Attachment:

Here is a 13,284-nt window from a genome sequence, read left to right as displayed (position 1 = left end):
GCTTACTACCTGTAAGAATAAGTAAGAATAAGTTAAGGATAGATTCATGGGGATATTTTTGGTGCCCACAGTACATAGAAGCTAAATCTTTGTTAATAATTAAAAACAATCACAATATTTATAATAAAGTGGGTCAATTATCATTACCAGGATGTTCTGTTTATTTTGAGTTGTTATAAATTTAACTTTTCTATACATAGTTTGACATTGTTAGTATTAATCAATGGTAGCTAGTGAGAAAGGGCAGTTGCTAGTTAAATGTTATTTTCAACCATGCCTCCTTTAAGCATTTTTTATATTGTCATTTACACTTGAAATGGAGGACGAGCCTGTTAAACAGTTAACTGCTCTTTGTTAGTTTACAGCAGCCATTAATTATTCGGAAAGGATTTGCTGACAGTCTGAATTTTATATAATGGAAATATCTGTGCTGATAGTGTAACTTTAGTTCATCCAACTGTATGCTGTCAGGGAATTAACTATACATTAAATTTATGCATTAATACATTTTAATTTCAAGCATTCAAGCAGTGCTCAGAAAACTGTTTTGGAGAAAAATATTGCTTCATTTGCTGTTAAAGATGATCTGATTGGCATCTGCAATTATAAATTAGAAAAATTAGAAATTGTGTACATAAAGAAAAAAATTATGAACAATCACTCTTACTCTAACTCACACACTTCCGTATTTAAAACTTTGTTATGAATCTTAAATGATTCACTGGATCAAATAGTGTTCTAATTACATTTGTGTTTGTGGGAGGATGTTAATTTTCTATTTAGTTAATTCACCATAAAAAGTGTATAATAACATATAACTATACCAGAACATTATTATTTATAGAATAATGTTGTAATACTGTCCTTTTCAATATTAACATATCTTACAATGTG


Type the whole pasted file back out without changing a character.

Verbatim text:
Here is a 13,284-nt window from a genome sequence, read left to right as displayed (position 1 = left end):
GCTTACTACCTGTAAGAATAAGTAAGAATAAGTTAAGGATAGATTCATGGGGATATTTTTGGTGCCCACAGTACATAGAAGCTAAATCTTTGTTAATAATTAAAAACAATCACAATATTTATAATAAAGTGGGTCAATTATCATTACCAGGATGTTCTGTTTATTTTGAGTTGTTATAAATTTAACTTTTCTATACATAGTTTGACATTGTTAGTATTAATCAATGGTAGCTAGTGAGAAAGGGCAGTTGCTAGTTAAATGTTATTTTCAACCATGCCTCCTTTAAGCATTTTTTATATTGTCATTTACACTTGAAATGGAGGACGAGCCTGTTAAACAGTTAACTGCTCTTTGTTAGTTTACAGCAGCCATTAATTATTCGGAAAGGATTTGCTGACAGTCTGAATTTTATATAATGGAAATATCTGTGCTGATAGTGTAACTTTAGTTCATCCAACTGTATGCTGTCAGGGAATTAACTATACATTAAATTTATGCATTAATACATTTTAATTTCAAGCATTCAAGCAGTGCTCAGAAAACTGTTTTGGAGAAAAATATTGCTTCATTTGCTGTTAAAGATGATCTGATTGGCATCTGCAATTATAAATTAGAAAAATTAGAAATTGTGTACATAAAGAAAAAAATTATGAACAATCACTCTTACTCTAACTCACACACTTCCGTATTTAAAACTTTGTTATGAATCTTAAATGATTCACTGGATCAAATAGTGTTCTAATTACATTTGTGTTTGTGGGAGGATGTTAATTTTCTATTTAGTTAATTCACCATAAAAAGTGTATAATAACATATAACTATACCAGAACATTATTATTTATAGAATAATGTTGTAATACTGTCCTTTTCAATATTAACATATCTTACAATGTG